14 Jews Killed, 100 Wounded in Palestine Within Fortnight; British Suffer No Casualties
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14 Jews Killed, 100 Wounded in Palestine Within Fortnight; British Suffer No Casualties

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It is now possible to discern both in the British and the Jewish behavior a distinct pattern since the statement Nov. 23 by Foreign Secretary Ernest Bevin on Palestine in the House of Commons.

In less than two weeks, 14 Jews have been killed by the British, including two woman and a boy under 16, while nearly 100 people have been shot, including an eight-year-old. All this violent suppression has been accompanied by the classic excuse that shots from the crowds provoked a reply. Yet despite the reputation for deadly and acorate assaults built up by the “terrorists,” not a single British soldier or policeman has been seriously hurt in the clashes with the public.

On the other hand, the Jewish activities indicate a plan of attacks upon specific targets where minimal forces can be engaged as, for example, in the selection of such meaningful targets as the government offices at Tel Aviv–in protest against the Bevin pronouncement–and the attacks on the coastal stations this week in retaliation for the capture of a schooner carrying immigrants without entry permits.

Aside from such sharply limited attacks, which are definitely to be classified as carried out by resistance forces organized in quasi-military cadres, the Jewish answer to the British is obviously taking the form of passive mass resistance. The Tel Aviv demonstrators last week did not reply as an organized mass to the attacks by British troops, while the tactics of passive resistance were most obviously demonstrated by the events yesterday which were exactly paralleled in two separate areas.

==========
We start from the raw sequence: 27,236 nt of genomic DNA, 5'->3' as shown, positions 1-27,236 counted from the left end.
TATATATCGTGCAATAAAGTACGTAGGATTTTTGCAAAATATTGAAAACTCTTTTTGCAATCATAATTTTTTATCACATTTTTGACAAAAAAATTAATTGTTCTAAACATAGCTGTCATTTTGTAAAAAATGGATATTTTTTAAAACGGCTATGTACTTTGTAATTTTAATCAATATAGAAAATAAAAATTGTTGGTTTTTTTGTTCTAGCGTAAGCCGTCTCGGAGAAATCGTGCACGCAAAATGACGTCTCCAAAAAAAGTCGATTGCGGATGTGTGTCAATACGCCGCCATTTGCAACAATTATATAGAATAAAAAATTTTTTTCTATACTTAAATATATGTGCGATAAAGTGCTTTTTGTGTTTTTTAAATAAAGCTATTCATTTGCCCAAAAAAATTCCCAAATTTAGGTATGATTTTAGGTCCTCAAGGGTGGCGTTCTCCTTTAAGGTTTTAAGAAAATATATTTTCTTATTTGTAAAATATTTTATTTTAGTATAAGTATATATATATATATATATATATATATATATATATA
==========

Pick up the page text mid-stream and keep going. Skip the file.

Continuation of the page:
In both cases, thousands of Jews with no arms and with nothing in their hands, attempted to stream into the collective farms which had been surrounded by troops, simply to demonstrate their solidarity. Although the British communique today declares that a horseman led the colonists toward Givat Chayim and that other Jews opened fire from the flanks of the soldiers, there is not a single instance of a casualty among the troops as evidence of any firing.


Witnessing events at Givat Haim where British troops fired at Jews, and witnessing also the picking off by rifle fire in the Tel Aviv streets of people who could have been dispersed by the simplest means–such as the use of streams of water–convinced this correspondent that the armed forces here, while they are acting with the almost restraint, are nevertheless firing unnecessarily. Perhaps these troops were “over-trained” in the expectancy of a general armed uprising.

The report is current here that 300 Jewish soldiers of the Sixth Airborne Division were separated from that detachment before the outfit entered Palestine. The main body of troops are also said to have been politically briefed along lines that the Jews, having now been given a homeland, want to establish a state by force. It is noteworthy that violent antagonism toward the Jews has been expressed by nearly all the soldiers with whom this correspondent has talked.

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